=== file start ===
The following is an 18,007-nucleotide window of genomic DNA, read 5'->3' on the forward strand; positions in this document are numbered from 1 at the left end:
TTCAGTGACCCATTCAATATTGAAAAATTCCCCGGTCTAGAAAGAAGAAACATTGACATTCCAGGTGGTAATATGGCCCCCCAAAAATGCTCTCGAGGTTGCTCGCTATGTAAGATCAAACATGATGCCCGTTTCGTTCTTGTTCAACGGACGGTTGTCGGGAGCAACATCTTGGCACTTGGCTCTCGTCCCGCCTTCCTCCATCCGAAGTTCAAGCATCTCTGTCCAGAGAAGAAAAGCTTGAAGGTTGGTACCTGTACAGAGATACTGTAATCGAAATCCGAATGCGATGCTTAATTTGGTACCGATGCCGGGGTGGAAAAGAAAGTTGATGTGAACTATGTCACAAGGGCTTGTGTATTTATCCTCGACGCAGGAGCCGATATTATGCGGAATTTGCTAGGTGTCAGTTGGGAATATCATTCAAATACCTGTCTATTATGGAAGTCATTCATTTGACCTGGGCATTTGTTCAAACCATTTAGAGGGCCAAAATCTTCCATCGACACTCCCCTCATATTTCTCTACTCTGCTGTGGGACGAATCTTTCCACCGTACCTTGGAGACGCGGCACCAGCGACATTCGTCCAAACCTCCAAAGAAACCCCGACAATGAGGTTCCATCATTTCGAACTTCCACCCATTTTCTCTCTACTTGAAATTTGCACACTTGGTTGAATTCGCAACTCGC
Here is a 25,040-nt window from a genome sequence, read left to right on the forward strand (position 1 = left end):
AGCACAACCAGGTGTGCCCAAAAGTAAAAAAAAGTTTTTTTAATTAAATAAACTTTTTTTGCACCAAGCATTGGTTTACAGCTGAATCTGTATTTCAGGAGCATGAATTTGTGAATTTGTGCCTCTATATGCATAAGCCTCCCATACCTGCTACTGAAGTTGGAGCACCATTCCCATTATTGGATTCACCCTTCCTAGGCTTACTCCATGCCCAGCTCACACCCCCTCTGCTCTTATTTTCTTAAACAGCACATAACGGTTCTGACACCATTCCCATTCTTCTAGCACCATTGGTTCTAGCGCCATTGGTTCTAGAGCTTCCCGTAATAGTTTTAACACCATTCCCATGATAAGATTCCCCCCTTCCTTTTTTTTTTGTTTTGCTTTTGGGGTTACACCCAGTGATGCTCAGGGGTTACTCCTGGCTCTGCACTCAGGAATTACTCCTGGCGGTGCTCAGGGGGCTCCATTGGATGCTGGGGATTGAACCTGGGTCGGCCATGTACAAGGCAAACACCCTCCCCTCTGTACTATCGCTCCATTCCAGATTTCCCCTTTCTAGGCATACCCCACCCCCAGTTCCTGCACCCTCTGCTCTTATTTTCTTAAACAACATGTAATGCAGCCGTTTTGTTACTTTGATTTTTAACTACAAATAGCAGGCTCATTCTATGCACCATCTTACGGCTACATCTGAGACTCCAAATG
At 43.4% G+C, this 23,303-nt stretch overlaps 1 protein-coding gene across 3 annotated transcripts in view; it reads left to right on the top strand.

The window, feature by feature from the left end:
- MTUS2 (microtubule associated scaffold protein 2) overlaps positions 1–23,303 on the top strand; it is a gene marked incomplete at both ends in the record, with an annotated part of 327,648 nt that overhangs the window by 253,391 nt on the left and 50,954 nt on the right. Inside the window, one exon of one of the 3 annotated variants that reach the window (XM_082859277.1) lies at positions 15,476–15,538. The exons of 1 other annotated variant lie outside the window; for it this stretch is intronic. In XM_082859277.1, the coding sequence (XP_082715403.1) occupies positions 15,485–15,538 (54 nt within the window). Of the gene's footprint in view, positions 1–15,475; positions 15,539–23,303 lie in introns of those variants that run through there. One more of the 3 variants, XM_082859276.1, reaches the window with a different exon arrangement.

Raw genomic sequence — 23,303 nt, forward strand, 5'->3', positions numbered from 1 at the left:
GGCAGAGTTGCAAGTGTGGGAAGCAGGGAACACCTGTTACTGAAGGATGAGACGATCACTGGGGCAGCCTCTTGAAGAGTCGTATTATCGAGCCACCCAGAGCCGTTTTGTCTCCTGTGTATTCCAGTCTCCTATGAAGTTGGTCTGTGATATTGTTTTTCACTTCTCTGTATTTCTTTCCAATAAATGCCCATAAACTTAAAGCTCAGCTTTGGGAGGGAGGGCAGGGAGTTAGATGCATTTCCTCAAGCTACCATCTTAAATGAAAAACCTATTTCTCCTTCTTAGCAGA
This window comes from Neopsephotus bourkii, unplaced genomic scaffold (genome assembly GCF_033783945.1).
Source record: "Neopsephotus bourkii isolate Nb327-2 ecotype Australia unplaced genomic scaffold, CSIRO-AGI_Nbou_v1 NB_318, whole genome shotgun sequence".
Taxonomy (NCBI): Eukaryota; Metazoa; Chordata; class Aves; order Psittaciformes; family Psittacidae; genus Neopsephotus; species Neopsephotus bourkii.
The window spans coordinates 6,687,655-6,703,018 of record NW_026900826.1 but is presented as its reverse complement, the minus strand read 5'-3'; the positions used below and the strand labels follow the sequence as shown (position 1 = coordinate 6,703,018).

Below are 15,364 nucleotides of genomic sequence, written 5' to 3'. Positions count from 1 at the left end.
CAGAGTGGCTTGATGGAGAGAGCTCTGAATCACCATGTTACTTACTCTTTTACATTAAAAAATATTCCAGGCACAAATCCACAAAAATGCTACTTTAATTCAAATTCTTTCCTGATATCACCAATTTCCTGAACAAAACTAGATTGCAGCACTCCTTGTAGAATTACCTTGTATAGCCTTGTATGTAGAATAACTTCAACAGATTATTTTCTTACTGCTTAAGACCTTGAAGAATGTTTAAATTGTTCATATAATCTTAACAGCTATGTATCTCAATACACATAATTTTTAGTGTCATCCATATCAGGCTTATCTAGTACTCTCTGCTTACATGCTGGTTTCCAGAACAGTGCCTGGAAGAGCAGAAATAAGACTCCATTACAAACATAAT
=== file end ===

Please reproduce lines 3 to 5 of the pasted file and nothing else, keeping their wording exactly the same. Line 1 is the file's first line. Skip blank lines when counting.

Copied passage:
Here is a 25,040-nt window from a genome sequence, read left to right on the forward strand (position 1 = left end):
AGCACAACCAGGTGTGCCCAAAAGTAAAAAAAAGTTTTTTTAATTAAATAAACTTTTTTTGCACCAAGCATTGGTTTACAGCTGAATCTGTATTTCAGGAGCATGAATTTGTGAATTTGTGCCTCTATATGCATAAGCCTCCCATACCTGCTACTGAAGTTGGAGCACCATTCCCATTATTGGATTCACCCTTCCTAGGCTTACTCCATGCCCAGCTCACACCCCCTCTGCTCTTATTTTCTTAAACAGCACATAACGGTTCTGACACCATTCCCATTCTTCTAGCACCATTGGTTCTAGCGCCATTGGTTCTAGAGCTTCCCGTAATAGTTTTAACACCATTCCCATGATAAGATTCCCCCCTTCCTTTTTTTTTTGTTTTGCTTTTGGGGTTACACCCAGTGATGCTCAGGGGTTACTCCTGGCTCTGCACTCAGGAATTACTCCTGGCGGTGCTCAGGGGGCTCCATTGGATGCTGGGGATTGAACCTGGGTCGGCCATGTACAAGGCAAACACCCTCCCCTCTGTACTATCGCTCCATTCCAGATTTCCCCTTTCTAGGCATACCCCACCCCCAGTTCCTGCACCCTCTGCTCTTATTTTCTTAAACAACATGTAATGCAGCCGTTTTGTTACTTTGATTTTTAACTACAAATAGCAGGCTCATTCTATGCACCATCTTACGGCTACATCTGAGACTCCAAATG
At 43.4% G+C, this 23,303-nt stretch overlaps 1 protein-coding gene across 3 annotated transcripts in view; it reads left to right on the top strand.